Trump Admin Proposes The Biggest Change To Electric Grid In Decades

REUTERS/Henry Romero

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Michael Bastasch Contributor
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Energy Secretary Rick Perry is asking the federal agency that oversees the U.S. grid to issue a new rule to restructure electricity markets to fully compensate power plants for the reliability they provide.

Perry sent his policy proposal to the Federal Energy Regulatory Commission (FERC) on Friday. The letter asks FERC to create an electricity pricing regime that allows power plants to recover the costs of providing baseload power. It will likely be seen as a lifeline to coal and nuclear power plants.

“A diverse mix of power generation resources, including those with on-site reserves, is essential to the reliable delivery of electricity—particularly in times of supply stress such as recent natural disasters,” Perry said in a statement.

“My proposal will strengthen American energy security by ensuring adequate reserve resource supply and I look forward to the Commission acting swiftly on it,” Perry said.

Hundreds of coal-fired generators have shut down in the past few years, and many more are slated to close in the near future. Energy analysts say cheap natural gas prices, coupled with environmental regulations, have encouraged utilities to move away from coal and nuclear energy.

The rapid pace of coal plant closures have sparked some concerns over grid reliability, especially in light of the growing reliance on wind and solar power — both of which are variable energy sources.

Perry’s rule asks FERC to allow power plants that improve grid reliability to recoup costs for things like, “reliable capacity, resilient generation, frequency and voltage support” and “on-site fuel inventory,” according to the policy proposal.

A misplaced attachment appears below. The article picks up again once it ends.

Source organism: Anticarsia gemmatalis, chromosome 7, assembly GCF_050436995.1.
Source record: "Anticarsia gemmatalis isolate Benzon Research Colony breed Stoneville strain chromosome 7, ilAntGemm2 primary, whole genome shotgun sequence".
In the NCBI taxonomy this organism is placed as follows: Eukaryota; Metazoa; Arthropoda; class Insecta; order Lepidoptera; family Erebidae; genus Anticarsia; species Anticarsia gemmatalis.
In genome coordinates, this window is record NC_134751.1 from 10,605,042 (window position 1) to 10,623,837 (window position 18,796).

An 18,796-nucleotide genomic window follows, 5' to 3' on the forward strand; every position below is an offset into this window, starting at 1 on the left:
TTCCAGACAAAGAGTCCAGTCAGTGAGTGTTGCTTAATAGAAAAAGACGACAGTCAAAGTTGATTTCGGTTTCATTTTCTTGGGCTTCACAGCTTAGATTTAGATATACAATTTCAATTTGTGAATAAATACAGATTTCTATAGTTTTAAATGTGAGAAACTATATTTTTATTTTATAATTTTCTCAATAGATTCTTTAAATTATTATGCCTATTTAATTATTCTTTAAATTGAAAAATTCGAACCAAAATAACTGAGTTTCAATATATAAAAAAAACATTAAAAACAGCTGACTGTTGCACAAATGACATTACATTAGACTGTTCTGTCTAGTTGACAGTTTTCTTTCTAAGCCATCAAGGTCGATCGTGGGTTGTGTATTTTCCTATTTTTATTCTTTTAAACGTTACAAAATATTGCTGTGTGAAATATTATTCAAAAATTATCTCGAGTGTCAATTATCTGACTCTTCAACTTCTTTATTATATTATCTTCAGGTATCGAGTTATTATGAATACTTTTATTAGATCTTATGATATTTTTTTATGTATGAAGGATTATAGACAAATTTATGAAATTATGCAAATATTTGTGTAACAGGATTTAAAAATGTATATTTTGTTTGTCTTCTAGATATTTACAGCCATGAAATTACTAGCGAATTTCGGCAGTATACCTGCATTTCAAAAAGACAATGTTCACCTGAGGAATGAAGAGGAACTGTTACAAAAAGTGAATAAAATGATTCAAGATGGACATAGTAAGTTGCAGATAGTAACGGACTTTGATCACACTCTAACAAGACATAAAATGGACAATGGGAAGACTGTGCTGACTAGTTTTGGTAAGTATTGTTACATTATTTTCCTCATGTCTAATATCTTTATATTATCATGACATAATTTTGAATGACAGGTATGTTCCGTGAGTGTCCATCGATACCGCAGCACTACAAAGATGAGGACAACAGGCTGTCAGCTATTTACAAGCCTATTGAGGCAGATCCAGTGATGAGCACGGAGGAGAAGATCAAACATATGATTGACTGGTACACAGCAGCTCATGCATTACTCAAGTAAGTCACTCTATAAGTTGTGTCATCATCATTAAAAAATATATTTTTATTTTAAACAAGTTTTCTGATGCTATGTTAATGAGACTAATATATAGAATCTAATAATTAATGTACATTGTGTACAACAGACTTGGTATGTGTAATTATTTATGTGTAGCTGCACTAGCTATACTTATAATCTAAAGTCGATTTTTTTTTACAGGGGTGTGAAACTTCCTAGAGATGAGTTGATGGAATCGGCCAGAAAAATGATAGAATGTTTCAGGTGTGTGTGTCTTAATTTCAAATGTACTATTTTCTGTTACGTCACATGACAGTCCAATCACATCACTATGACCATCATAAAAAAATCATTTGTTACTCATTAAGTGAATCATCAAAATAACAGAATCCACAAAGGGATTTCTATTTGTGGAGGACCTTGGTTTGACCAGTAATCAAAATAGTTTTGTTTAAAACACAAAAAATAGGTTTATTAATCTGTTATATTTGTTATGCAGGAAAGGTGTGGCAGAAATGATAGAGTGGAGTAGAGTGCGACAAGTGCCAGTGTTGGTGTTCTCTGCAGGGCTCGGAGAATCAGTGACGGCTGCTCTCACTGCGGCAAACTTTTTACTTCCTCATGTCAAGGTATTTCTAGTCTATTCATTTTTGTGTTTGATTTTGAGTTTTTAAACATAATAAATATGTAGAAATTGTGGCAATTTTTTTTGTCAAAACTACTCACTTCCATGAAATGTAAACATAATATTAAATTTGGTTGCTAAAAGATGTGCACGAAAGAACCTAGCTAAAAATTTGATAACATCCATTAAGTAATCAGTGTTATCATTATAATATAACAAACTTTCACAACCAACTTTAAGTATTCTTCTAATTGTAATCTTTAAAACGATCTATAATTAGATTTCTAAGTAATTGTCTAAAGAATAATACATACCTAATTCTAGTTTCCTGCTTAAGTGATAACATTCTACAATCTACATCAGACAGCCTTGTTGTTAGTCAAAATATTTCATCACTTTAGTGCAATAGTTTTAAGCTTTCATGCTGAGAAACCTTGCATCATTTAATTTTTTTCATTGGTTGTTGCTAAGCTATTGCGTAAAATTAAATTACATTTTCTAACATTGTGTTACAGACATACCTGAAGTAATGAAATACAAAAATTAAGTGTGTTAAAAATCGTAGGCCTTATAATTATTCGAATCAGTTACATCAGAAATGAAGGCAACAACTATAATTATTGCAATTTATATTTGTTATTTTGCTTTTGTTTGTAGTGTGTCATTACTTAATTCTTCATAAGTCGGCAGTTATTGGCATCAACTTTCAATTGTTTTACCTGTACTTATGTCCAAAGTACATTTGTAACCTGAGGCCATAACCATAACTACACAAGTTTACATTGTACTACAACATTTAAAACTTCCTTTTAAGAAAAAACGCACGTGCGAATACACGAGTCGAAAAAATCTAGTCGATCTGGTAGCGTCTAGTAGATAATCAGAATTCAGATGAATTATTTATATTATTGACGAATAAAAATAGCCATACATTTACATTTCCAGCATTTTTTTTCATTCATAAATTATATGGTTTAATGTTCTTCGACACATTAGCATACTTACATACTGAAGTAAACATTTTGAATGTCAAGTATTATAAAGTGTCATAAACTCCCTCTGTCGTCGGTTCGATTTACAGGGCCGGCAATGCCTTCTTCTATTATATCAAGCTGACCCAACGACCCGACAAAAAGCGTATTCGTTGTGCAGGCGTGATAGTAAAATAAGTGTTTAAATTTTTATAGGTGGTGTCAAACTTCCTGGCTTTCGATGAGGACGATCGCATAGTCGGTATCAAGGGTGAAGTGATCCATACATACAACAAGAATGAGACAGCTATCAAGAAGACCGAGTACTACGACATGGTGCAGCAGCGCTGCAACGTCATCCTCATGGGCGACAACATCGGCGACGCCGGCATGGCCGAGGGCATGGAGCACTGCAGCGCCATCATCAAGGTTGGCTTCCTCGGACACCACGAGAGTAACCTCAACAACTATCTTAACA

Wholesale electricity prices vary from day to day and reflect a power plant’s marginal cost of generating energy. That means wind and solar power have a distinct advantage over fossil fuels, since it costs them virtually nothing to produce an extra unit of power.

In this environment, it doesn’t pay to provide baseload power or keep enough fuel on-site in case of emergencies of natural disasters.

Environmentalists have criticized such policy proposals in the past. Eco-groups and green energy supporters argue baseload power is an antiquated idea that ignores the rapidly changing character of the grid.

The Energy Department’s recently-released assessment of the electric grid found green sources, like wind and solar, weren’t harming grid reliability — though the report did urge regulators to look at how they price energy.

FERC Chairman Neil Chatterjee has already promised to look into ways to “properly compensate” power plants for factors they can’t recuperate in electricity markets.

“I believe that generation, including our existing coal and nuclear fleet, need to be properly compensated to recognize the value they provide to the system,” Chatterjee said in an August video interview.

If FERC adopts Perry’s proposal it could be one of the biggest reforms to electricity markets in decades, said Travis Kavulla, vice chairman of the Montana Public Service Commission.

Kavulla seemed skeptical of the policy.

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